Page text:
Some snakes will burrow down into the leaf litter to hide out from predators and to stay warm all night long.
Snakes Hide In Shrubs And Tall Grass
Snakes will also spend the night in thick shrubs or tall thick grass at night.
These areas can often be the only options in places where prairies and grasslands are the primary habitats available.
Shrubs and tall thick grass will still be warmer than being out in the open for these snakes. They also provide snakes with some shelter from being spotted by would-be predators while they rest at night.
If you’re worried about snakes in your yard, I highly recommend taking a look at our piece on the smells snakes hate and how to use them. It reviews some of the only well-researched snake repellents.
Snakes Can Be Found Among Items Around Your Yard
There are all kinds of items we keep around our houses that are similar to the natural shelters snakes are looking for to spend the night in.
You can limit snakes taking shelter in your yard at night by trying to eliminate as many of these items from around your home as possible.
Just like in their natural habitats, snakes may shelter at night in your shrubs, long grass, piles of lawn clippings, fallen leaves, and rockscapes.
Snakes will also take shelter in and around items in your yard that aren’t natural features but still provide the warmth and shelter they are looking for at night. Garden hose boxes, flower pots, toys, playhouses, sheds, and stairs are all places snakes may go at night in your yard.
You can read more about what attracts snakes to your yard in our in-depth guide!
Some Snakes Spend The Night Searching For Food
As we mentioned above, some snakes are nocturnal and are mostly active at night. Nocturnal snakes will be out hunting at night, searching for water, or just checking out their territory.
People will sometimes spot nocturnal snakes crossing roads at night. They may also be spotted out and about around your yard looking for a midnight snack!
You may even find them hanging out on your driveway soaking up some of the lingering heat from the concrete.
If you have rodent issues, this could be one of the primary reasons why snakes aren’t leaving your yard.
How To Spot Snakes At Night
If you’re outside at night, you should always be aware of wildlife you may encounter. The best tools for spotting snakes at night are being aware of where they go and having a bright flashlight while being extremely mindful not to get to close to any snakes you’re looking for. Ultimately, you should wait until day!
We like this Adjustable LE LED High Lumens Flashlight because it’s small, very bright, and water-resistant if you need to look for snakes during the nighttime!
Keep in mind that rain can make some snake species more active and increase the chances of snakes moving around at night.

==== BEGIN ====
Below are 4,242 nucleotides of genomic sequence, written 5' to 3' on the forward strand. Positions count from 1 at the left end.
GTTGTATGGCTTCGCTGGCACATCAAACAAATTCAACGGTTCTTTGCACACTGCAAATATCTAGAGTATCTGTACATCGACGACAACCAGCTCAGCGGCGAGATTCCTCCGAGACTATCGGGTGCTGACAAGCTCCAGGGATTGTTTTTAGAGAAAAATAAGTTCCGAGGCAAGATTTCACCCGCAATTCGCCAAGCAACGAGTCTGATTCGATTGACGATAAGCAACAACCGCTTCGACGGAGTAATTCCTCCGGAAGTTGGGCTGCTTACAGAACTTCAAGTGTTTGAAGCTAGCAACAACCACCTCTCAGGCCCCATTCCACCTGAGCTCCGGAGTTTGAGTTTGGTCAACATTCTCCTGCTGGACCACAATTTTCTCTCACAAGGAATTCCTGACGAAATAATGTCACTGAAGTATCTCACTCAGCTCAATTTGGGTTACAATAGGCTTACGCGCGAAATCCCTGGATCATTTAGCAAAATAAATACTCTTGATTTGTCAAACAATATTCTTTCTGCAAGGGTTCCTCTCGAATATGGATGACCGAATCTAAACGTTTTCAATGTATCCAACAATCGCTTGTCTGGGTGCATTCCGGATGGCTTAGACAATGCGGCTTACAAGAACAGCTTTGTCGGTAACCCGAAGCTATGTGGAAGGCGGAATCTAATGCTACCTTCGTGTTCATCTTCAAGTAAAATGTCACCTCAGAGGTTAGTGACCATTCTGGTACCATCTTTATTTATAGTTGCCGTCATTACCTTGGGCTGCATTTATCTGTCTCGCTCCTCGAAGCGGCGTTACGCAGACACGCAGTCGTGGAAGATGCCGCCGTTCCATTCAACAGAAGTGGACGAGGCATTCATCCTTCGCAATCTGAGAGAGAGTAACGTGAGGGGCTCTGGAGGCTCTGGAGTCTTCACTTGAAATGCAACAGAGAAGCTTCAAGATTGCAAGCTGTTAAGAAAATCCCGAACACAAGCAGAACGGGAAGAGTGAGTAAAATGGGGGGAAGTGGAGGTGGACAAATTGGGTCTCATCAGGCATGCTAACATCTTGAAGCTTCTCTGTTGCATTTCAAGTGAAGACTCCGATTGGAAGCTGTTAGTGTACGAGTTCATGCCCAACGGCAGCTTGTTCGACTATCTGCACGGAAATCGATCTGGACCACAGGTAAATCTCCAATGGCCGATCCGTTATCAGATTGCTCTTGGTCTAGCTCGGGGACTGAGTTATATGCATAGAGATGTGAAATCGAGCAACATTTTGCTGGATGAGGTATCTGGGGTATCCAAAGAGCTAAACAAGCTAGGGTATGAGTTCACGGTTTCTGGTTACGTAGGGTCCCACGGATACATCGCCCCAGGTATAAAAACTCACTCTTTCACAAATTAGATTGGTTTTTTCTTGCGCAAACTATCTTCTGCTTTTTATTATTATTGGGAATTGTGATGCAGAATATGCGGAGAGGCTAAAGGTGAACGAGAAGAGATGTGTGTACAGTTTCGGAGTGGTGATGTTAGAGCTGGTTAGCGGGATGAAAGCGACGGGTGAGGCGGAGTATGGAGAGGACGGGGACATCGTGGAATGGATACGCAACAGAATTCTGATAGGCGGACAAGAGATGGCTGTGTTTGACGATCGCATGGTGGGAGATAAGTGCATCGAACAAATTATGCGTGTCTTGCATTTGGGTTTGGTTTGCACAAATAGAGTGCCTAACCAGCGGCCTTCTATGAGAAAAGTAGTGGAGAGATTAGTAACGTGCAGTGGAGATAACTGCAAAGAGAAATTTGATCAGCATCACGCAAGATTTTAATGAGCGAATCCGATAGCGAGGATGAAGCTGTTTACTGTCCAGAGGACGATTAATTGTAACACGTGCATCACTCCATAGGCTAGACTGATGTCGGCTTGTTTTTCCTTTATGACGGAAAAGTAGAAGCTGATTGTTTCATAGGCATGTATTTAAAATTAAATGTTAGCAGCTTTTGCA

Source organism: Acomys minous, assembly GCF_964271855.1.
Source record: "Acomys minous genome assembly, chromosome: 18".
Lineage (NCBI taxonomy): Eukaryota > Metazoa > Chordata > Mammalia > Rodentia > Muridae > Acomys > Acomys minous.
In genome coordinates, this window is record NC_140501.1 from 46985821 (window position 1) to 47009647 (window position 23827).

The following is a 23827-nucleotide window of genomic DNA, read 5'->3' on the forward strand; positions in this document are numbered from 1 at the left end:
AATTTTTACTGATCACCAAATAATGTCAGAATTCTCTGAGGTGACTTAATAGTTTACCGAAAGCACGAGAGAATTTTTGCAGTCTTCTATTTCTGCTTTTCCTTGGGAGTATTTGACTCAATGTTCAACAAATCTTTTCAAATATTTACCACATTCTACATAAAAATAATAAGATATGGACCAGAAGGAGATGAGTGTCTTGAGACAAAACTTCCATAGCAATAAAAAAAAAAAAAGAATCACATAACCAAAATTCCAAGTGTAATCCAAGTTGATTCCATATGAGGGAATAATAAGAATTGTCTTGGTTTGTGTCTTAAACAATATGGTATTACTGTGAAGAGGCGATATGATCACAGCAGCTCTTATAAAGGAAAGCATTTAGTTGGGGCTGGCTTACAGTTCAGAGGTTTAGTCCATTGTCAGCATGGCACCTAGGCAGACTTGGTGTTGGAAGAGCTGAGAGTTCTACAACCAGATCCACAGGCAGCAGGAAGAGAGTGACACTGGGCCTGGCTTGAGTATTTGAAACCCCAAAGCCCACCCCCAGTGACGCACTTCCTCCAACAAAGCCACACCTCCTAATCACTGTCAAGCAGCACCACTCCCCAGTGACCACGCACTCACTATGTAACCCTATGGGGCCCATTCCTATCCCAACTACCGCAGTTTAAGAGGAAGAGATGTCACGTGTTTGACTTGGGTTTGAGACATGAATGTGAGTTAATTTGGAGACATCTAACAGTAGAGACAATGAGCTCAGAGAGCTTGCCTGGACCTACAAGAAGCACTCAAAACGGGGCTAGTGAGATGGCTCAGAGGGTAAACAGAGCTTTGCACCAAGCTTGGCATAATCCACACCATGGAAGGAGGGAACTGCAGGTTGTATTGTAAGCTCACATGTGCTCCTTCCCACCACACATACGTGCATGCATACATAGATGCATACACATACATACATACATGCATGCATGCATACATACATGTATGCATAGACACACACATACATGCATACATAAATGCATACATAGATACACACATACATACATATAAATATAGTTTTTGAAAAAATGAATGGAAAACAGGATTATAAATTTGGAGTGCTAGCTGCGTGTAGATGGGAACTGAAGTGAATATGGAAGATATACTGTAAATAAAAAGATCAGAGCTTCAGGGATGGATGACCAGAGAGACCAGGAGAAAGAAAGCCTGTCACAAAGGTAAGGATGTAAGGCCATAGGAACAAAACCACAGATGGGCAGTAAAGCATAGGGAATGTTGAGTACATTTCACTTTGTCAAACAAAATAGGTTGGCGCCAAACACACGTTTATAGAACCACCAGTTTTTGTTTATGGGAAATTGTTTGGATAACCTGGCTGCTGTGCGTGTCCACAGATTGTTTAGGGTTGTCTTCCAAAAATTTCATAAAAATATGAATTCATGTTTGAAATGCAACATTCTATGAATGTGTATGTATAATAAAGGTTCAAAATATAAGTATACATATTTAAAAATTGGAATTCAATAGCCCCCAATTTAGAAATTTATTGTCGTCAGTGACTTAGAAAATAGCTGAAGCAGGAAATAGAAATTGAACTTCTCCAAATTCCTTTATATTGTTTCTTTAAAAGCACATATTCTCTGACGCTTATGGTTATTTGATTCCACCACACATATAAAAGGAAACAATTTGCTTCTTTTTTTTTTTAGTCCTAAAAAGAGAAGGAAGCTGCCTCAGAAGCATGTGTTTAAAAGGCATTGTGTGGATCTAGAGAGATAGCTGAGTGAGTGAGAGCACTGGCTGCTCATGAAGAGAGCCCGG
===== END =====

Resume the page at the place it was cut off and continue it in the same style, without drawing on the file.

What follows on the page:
If you spot a snake at night you should leave it alone! It can be tricky to know what species the snake is and if it might be venomous.
Where Do Snakes Go At Night During Winter?
Depending on the species and where you live, snakes will actually hibernate during the winter. When a snake hibernates, it is called brumation.
Like mammals that hibernate, snakes will try to fatten themselves up before brumation but the energy is stored as sugar (glycogen) rather than fat. Then they find a burrow, hollow log, or any of the other places they typically go at night, and hunker down for the winter.
You can likely find snakes during winter in the same places you find them hiding at night during the rest of the year.
The University of Texas notes that another difference between hibernation and brumation is that brumating animals will come out of their hiding place sometimes. For instance, if there is a milder day a snake may come out to warm up for a little while before going back into hiding.
Animals that brumate also still need to hydrate so they will come out, when needed, to find a drink of water.
If you want to learn more about where snakes go during winter, check out our guide on the 7 places snakes go during winter (and when they return).
That’s A Wrap!
Snakes will utilize all sorts of places at night to find protection and warmth. While they don’t sleep like we do, they still like to rest.
You can find them in trees, rocks, tall grass, and just about any place that will give them shelter. There are even some species of snakes that will be active and search for food at night.
Where you will find snakes at night depends on what species live in your area and the habitats that are available nearby.
Remember, most snakes are not bad! Now that you know where you’re likely to find them at night, you can make sure to keep a safe distance and avoid disturbing them.
Holden, K.G., Gangloff, E.J., Gomez-Mancillas, E., Hagerty, K. and Bronikowski, A.M., 2021. Surviving winter: Physiological regulation of energy balance in a temperate ectotherm entering and exiting brumation. General and Comparative Endocrinology, 307, p.113758.
Reinert, H.K., 1984. Habitat variation within sympatric snake populations. Ecology, 65(5), pp.1673-1682.
Zack is a Nature & Wildlife specialist based in Upstate, NY, and is the founder of his Tree Journey and Pest Pointers brands. He has a vast experience with nature while living and growing up on 50+ acres of fields, woodlands, and a freshwater bass pond. Zack has encountered many pest situations over the years and has spent his time maintaining and planting over 35 species of trees since his youth with his family on their property.